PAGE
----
Bloomberg Línea — One of the most traditional retail groups in Brazil, with about 1,800 shops, Americanas (AMER3) has plunged into a crisis of confidence with investors after the discovery of a R$20 billion (about $4 billion) accounting loss in its latest balance sheets. The company will be subject to an external audit, will have to make a capitalization, which should involve its reference shareholders, and still need to negotiate with banks to avoid a foreclosure of part of its debt, according to the now ex-CEO Sergio Rial.
The case was revealed on Wednesday in a material fact that included the news about Rial’s resignation. The executive justified his decision and gave details of the situation on Thursday at noon in a call with investors and analysts promoted by BTG Pactual. Rial said he was not in a position to say whether there was a fraud, but pointed out “important distortions” in the group’s accounting.
The last management of Americanas did not account for financing operations of its supply chain as bank debt in its balance sheet.
Rial said he had discovered these “accounting inconsistencies” in the nine days he remained CEO, starting on January 2.
He did not know when Americanas began to stop accounting for the financial cost of its loans with suppliers, treating the R$20 billion as an estimate, not validated by an audit, of the amount improperly posted to the “suppliers” account.
“In the circularisation letters sent to the banks, this amount is not reported as debt. If it is debt, where is the financial cost?”, questioned Rial.
He also said that the reference shareholders of the company - Brazilian billionaires Jorge Paulo Lemann, Marcel Telles, and Carlos Alberto Sicupira - were informed of the accounting and financial problem, and committed to transparency and to participating in the capitalization of the company.
Rial recalled that in 2021, the company completed a subsequent share offer (follow-on) of around R$8 billion ($1.5 billion) with the three main shareholders coming in with a third of the capital injection.
“Americanas will need cash, capitalization. There is the shareholders’ seriousness to be part of the solution, but it cannot be only them”, said Rial during the call with investors.
The exec also added that, in addition to the capitalization, the company should also reduce CAPEX (investments) and may have to make “strategic moves”, without specifying if this would be the sale of assets, for example. In 2021, Americanas bought HNT (Hortifruti Natural da Terra), a retail network specializing in fresh produce, for R$2.1 billion.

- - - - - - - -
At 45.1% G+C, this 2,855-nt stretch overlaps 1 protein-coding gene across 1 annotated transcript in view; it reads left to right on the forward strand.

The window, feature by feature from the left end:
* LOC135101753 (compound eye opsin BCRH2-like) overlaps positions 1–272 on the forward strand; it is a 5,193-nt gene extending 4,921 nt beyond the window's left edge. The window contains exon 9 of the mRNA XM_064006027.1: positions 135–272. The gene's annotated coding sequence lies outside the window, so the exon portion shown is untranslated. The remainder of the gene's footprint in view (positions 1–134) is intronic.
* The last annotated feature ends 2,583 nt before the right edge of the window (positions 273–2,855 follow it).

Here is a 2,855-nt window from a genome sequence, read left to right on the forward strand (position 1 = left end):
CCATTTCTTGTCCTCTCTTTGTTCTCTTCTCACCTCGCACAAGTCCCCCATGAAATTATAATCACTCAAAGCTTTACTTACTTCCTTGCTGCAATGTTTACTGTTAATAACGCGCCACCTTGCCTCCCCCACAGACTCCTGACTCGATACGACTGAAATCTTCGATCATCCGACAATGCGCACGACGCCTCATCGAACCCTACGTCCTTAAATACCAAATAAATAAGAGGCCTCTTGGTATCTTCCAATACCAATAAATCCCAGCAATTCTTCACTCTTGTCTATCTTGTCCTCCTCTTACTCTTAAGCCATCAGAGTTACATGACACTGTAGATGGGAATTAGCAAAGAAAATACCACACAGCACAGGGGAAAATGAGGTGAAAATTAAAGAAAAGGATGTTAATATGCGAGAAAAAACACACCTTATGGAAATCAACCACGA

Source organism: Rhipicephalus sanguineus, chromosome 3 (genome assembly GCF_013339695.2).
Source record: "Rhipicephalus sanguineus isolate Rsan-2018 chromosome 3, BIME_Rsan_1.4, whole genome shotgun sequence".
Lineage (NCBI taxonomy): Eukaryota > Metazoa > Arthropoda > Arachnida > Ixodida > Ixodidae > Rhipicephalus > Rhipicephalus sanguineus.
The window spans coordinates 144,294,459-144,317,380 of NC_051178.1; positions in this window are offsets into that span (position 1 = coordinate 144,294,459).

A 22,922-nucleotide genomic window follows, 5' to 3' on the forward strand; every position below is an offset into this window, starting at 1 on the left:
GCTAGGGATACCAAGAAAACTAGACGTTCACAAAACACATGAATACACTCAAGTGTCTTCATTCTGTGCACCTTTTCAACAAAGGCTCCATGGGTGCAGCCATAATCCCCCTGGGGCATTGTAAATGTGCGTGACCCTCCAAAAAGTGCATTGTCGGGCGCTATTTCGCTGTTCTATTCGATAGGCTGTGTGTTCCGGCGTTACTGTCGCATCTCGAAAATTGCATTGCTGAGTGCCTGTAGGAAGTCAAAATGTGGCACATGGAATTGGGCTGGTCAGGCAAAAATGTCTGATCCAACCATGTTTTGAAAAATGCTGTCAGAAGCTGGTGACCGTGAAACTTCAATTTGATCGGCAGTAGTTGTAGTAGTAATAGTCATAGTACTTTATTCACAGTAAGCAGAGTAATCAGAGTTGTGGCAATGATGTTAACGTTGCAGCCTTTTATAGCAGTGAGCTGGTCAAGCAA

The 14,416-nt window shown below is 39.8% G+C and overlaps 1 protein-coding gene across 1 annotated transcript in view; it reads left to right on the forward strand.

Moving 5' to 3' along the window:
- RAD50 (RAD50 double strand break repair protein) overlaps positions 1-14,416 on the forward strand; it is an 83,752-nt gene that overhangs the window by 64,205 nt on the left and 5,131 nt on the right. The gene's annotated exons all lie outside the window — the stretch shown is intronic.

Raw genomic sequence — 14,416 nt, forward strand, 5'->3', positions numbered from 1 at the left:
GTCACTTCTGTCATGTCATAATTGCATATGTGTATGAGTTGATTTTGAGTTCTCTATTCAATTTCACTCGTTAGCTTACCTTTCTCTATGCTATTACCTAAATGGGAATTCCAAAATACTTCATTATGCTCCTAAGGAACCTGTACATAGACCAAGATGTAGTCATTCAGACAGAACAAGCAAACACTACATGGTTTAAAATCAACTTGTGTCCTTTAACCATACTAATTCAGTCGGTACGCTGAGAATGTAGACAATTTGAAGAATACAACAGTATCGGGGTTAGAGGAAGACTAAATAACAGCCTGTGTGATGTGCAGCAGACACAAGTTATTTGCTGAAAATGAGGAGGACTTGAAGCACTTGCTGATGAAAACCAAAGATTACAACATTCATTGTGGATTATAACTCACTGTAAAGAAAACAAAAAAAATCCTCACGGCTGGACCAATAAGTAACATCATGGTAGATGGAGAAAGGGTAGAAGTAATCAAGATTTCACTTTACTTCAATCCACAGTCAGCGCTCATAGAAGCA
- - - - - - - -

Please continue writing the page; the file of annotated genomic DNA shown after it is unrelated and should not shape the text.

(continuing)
Rial said that the company will have to review its balance sheets and redesign its capital structure. About the company’s debt with banks and the increase in leverage, he said that 92% of the obligations are free of restrictive clauses (covenants), but 8% have this trigger, which means that Americanas will have to renegotiate terms with these creditors.
“The banks may decide to accelerate the [execution] of the debt and the issue will be judicialized,” said Rial, recalling that the company has R$9 billion in cash and that he does not know what the impact of the situation will be on Americanas’ equity.
The market reacted to the news abruptly: the company’s shares plummeted 75% in an auction before the opening of the trading session, and a wave of downgrades is expected.
The XP team put the recommendation for the paper under revision, pointing out possible lawsuits in the United States, higher leverage and debt cost, and interpreting Rial’s resignation as a warning of more risks ahead.
According to XP, there are risks of lawsuits in the US, “given that the company has ADRs traded in the country, as observed in similar cases in which minority shareholders were harmed by executive decisions”.
The platform analysts also mention the “lack of visibility on what actually happened and the effective impacts to be observed in the company’s financial statements”.
XP also added that maintains a cautious view of the retail scenario because of lower disposable income, the increase in interest rates, and tougher competition.
The report of Banco does Brasil pointed out that “the fact now under discussion reinforces the negative perception, given the uncertainties brought about by the need to resubmit financial statements, which will impact the financial modeling and its fair value, in addition to the lack of transparency that brings additional impacts to minority shareholders.
BB maintained its sell recommendation for the paper. “The target price is no longer a reference until Americanas resubmits its financial statements, at which time we will review our valuation,” the report added.
BB believes that the problem could affect the retail sector. “This discussion about the reclassification of drawn risk operations may negatively impact other companies in the retail sector, given that this is an operation commonly contracted with banks by retailers and the transparency of the information disclosed may vary from company to company.”